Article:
If you are financing your new construction project, your lender will need to order an appraisal of the property. We get questions all the time about what appraisers are looking for and how in the world they can appraise a house before it is even built.
We contacted local appraiser, Ed Schmidt, to talk to us about what goes into new construction appraisals. Ed has been doing real estate appraisals for 11 years. He is also a licensed real estate agent so he knows his stuff! We asked Ed five common questions and I think you will find his responses quite helpful as you plan your new custom home project.
QUESTION 1: How do you appraise a house that doesn’t yet exist?
Ed Schmidt: When appraising a house that does not exist the appraiser is relying on construction plans and builder spec sheets. The more accurate and detailed the plans and spec sheets are the more likely the appraiser is going to be able to discern the level of construction and finish in your new home. The appraiser will very often have discussions with the builder representative and in some instances the borrower to confirm or get a better sense of the spec sheets, drawings and overall level of finish of the house to be built.
QUESTION 2: NDI builds in a lot of areas where there aren’t a lot of new builds. How do you find comparable properties?
Ed: When there are no sales within the immediate neighborhood then it is acceptable to expand search guidelines to other nearby areas that are similar to the subject, even if they exceed the lenders distance guidelines. Most lenders require at least one comparable sale within a mile of the subject property on appraisals in and around the beltway. Sales outside a mile or in other jurisdictions or areas that compete with the subject market can be used if they are considered necessary by the appraiser to yield a credible estimate of value. When this is done, it is requisite of the appraiser to provide supporting commentary to explain why the sale was used and dollar adjustments must be made to the comparable as compared to the subject to approximate the differences in market appeal between the locations. Sometimes an appraiser may be able to find a sale of an older home from within the neighborhood that has been expanded and has similar overall utility, square footage and finishes. When a comparable sale like this is used it is adjusted for its difference in age, depreciation, condition as compared to the subject property.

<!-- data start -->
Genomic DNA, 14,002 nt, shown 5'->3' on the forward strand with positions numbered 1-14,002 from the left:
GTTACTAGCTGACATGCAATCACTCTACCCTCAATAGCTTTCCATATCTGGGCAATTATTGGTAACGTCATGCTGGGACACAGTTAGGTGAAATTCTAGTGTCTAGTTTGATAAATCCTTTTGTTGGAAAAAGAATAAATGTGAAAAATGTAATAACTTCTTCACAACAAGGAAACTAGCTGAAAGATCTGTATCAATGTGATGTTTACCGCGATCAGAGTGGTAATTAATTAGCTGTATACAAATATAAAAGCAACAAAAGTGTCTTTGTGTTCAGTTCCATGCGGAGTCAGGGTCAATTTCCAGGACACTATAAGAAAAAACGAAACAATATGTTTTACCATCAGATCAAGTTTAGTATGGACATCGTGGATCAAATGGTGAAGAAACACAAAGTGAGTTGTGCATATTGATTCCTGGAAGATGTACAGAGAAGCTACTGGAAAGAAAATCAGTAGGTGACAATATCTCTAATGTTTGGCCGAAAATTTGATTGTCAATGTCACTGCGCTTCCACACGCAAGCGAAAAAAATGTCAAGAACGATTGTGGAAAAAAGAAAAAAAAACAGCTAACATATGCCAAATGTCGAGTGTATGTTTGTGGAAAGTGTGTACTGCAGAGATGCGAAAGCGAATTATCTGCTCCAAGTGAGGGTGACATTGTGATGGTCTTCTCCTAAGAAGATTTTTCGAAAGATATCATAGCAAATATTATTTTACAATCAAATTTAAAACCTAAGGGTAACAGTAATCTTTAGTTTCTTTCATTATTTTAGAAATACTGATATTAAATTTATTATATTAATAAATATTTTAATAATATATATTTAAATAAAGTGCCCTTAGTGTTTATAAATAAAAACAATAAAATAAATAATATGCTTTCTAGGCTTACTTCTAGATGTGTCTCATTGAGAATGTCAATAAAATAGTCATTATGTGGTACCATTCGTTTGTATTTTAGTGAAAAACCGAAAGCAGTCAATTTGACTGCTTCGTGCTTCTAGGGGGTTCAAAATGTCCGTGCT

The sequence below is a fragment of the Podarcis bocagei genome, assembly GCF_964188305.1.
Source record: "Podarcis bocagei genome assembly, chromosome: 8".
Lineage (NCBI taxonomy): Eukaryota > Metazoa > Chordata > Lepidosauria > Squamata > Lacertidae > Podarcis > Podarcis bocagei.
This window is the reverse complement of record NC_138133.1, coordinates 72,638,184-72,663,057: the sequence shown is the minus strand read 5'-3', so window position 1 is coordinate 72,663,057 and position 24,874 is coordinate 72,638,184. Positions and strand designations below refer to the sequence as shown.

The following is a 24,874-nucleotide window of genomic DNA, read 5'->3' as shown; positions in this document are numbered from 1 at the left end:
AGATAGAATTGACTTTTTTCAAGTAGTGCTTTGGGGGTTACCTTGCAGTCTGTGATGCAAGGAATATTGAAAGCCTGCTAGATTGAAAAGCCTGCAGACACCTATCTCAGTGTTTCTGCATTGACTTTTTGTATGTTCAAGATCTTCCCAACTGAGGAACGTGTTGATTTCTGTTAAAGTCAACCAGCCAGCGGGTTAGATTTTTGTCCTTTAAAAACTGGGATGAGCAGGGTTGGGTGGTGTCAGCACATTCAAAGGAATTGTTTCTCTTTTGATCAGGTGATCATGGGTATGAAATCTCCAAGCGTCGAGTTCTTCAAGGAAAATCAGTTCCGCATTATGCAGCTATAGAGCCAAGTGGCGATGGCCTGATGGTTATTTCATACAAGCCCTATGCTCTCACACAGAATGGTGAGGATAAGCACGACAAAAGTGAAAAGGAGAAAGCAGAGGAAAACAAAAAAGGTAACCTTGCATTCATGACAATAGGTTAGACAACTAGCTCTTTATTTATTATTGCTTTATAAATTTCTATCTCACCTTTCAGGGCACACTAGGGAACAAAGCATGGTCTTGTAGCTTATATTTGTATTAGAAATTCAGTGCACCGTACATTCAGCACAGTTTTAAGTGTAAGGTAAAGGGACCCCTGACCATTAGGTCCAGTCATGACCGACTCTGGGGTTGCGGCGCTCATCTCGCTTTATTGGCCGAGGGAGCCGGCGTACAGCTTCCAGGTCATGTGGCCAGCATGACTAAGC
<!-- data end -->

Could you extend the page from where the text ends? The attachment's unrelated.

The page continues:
QUESTION 3: What upgrades have the biggest impact on the appraisal? What upgrades have the least?
Ed: I believe hardwood floors have the most substantial impact on value relative to their cost. Buyers want hardwood floors on the main level and they want hardwood staircases to the second level. If a purchaser can allow for it in their budget, I would also suggest hardwoods on the second level landing and hall. Additionally, in the northern Virginia market, purchasers want walk out or walk up basements. I believe that you are stepping over a dollar to pick up a nickel if you eliminate these items from your construction project. The cost of installing a wet bar in a basement is an item that does not typically add a tremendous amount of value relative to its cost.
QUESTION 4: If a buyer must choose between finished square footage above grade or finished square footage below grade, which has more value?
Ed: Above grade square footage will always yield more market value then finished space below grade.
QUESTION 5: Does the buyer have any recourse if the appraisal comes in lower than expected.
Ed: If your appraisal comes in lower than expected, my suggestion is to review it diligently. I would look for incongruities in adjustments; look for missing features in the description of improvements that the appraiser may have overlooked as compared to the comparable sales. Make a list of the items that you feel were not adequately accounted for in the appraisal and then also review all the comparable sales that were used in the report. When reviewing the comparable sales look for sales that may have some negative influence to its value that the appraiser may not have been aware of and did not account for in their analysis. This influence is often a school system in the northern Virginia market. Go through each sale and check the GLA (gross living area) or what is referred to as taxable living area, which is indicated in the local online tax record. Confirm that all this data is congruent with what the appraiser has reported in the report.
If when you are done with your careful review, you have found some significant inconsistencies and errors, prepare a thoughtful and polite narrative that supports your conclusions with tax record information, sales data and possibly builder spec sheets( in the case of missing significant features) and send it to the lender.
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